1. Get the Job
  2. Get Ahead
  3. Office Life
  4. Work-Life Balance
  5. Home Office
Product and service reviews are conducted independently by our editorial team, but we sometimes make money when you click on links. Learn more.
Build Your Career Office Life

The 10 Most (and Least) Stressful Jobs

The 10 Most (and Least) Stressful Jobs
Credit: Crazystocker/Shutterstock

Since they require putting your life on the line every day, it may not be surprising that jobs in the military and public safety again rank among this year's most stressful positions, as new research finds.

For the second year in a row, careers as enlisted military personnel, firefighters and police officers make up three of the top four most stressful jobs, according to CareerCasts's annual Most Stressful Jobs report. Airline pilot also ranks in the top four for the second consecutive year.

Kyle Kensing, online content editor for CareerCast, said many of the factors the company uses to evaluate workplace stress apply to military service, police work and firefighting more than, or at least as much as, any other career. [See Related Story:  Entrepreneurs Share Their Stress-Busting Secrets]

"These include physical demands, on-the-job hazards, environmental conditions, [and] the risk of personal injury or injury to another for whom the worker is directly responsible," Kensing told Business News Daily.

Overall, CareerCast's ranking system considers 11 different job demands that can be expected to evoke stress, including the amount of travel, the growth potential, having deadlines, working in the public eye, competitiveness, physical demands, environmental conditions, hazards, risk to one's own life, risk to the life of another and meeting the public.

Although they may not include the same physical dangers, jobs that require strict deadlines, like jobs as newspaper reporters and broadcasters, also rank among the most stressful. In addition, those working in the news industry face the fear of lawsuits and a dwindling job market, factors that also keep stress levels high.

Kensing named a common factor shared by some of the jobs on this year's rankings: These professions are crucial to safety and democracy in the U.S.

"Firefighters, military and police officers protect us, and newspaper reporters and broadcasters have a big impact in showing us the truth amidst the trend of 'fake news,'" Kensing said.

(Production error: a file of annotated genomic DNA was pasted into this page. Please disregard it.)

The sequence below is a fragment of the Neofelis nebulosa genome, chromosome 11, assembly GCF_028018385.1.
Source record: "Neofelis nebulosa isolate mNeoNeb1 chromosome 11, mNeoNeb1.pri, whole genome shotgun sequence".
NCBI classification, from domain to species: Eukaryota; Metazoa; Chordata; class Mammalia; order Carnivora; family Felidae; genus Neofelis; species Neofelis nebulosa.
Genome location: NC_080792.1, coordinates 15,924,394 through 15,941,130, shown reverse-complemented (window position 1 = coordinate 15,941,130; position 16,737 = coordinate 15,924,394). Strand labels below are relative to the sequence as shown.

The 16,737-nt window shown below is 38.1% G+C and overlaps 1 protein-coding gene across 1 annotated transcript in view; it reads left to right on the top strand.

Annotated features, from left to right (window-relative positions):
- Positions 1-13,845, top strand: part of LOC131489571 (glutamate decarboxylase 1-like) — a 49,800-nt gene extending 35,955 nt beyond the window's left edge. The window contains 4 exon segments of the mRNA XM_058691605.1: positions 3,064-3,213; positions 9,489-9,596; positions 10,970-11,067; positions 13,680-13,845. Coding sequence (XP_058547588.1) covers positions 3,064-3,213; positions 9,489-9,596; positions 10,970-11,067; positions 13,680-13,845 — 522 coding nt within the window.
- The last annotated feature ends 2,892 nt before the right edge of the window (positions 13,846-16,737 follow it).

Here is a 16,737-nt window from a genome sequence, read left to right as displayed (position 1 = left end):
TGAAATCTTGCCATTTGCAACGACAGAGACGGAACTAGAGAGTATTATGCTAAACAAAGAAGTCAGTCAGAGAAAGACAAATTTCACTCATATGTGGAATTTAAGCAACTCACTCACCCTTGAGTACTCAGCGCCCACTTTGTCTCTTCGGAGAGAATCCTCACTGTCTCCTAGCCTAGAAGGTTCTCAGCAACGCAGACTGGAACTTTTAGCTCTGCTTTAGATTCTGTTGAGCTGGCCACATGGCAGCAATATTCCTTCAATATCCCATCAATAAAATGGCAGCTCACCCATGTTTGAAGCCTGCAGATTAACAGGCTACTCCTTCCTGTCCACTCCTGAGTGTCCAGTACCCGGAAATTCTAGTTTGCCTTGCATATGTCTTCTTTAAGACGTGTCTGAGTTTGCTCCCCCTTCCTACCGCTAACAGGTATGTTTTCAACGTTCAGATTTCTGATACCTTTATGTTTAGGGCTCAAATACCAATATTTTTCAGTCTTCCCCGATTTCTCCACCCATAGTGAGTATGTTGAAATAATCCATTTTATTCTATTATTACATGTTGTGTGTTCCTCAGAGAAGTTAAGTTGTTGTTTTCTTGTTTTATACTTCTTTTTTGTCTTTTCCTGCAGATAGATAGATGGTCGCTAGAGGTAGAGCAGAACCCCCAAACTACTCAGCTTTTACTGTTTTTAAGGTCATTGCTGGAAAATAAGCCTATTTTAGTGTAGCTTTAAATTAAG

Here is the site's ranking for the 10 most stressful jobs of 2017 and their stress scores:

  1. Enlisted military personnel: 72.74
  2. Firefighter: 72.68
  3. Airline pilot: 60.54
  4. Police officer: 51.68
  5. Event coordinator: 51.15
  6. Newspaper reporter: 49.9
  7. Corporate executive (senior): 48.56
  8. Public relations executive: 48.5
  9. Taxi driver: 48.18
  10. Broadcaster: 47.93

If your work does come with a lot of stress, finding ways to deal with it depends on the nature of your job, Kensing said.

"If you work as an airline pilot, spending long stretches packed onto an airplane, a vigorous exercise routine is more fitting than if your stress comes from physical demands, as is the case for a firefighter," Kensing said "No matter your profession [though], speaking with a health care professional can be a critical stress-reliever."

Not all jobs come with the same inherent stress. According to CareerCast's study, a position as a diagnostic medical sonographer is the least stressful job of the year, in part because of its high annual median income of $63,000 and high growth grate of 24 percent.

Here are this year's least stressful jobs and their stress scores:

  1. Diagnostic medical sonographer: 4
  2. Compliance officer: 5.73
  3. Hair stylist: 6.71
  4. Audiologist: 7.31
  5. University professor (tenured): 8.17
  6. Medical records technician: 8.57
  7. Jeweler: 8.95
  8. Operations research analyst: 9.02
  9. Pharmacy technician: 9.1
  10. Medical laboratory technician: 10:31

However, just because these jobs have the lowest ratings on this year's list, that doesn't mean those who work in them don't have stress, Kensing said. No job is free from stress, he said.

"All fields have their stresses," Kensing said. "It may come from the expectations placed on you by a client, employer or yourself. The nature of our stresses simply vary."

You can find more details on the methodology CareerCast used to determine its rankings here

Chad Brooks

Chad Brooks is a Chicago-based writer and editor with nearly 20 years in media. A 1998 journalism graduate of Indiana University, Chad began his career with Business News Daily in 2011 as a freelance writer. In 2014, he joined the staff full time as a senior writer. Before Business News Daily, Chad spent nearly a decade as a staff reporter for the Daily Herald in suburban Chicago, covering a wide array of topics including local and state government, crime, the legal system and education. Chad has also worked on the other side of the media industry, promoting small businesses throughout the United States for two years in a public relations role. His first book, How to Start a Home-Based App Development Business, was published in 2014. He lives with his wife and daughter in the Chicago suburbs.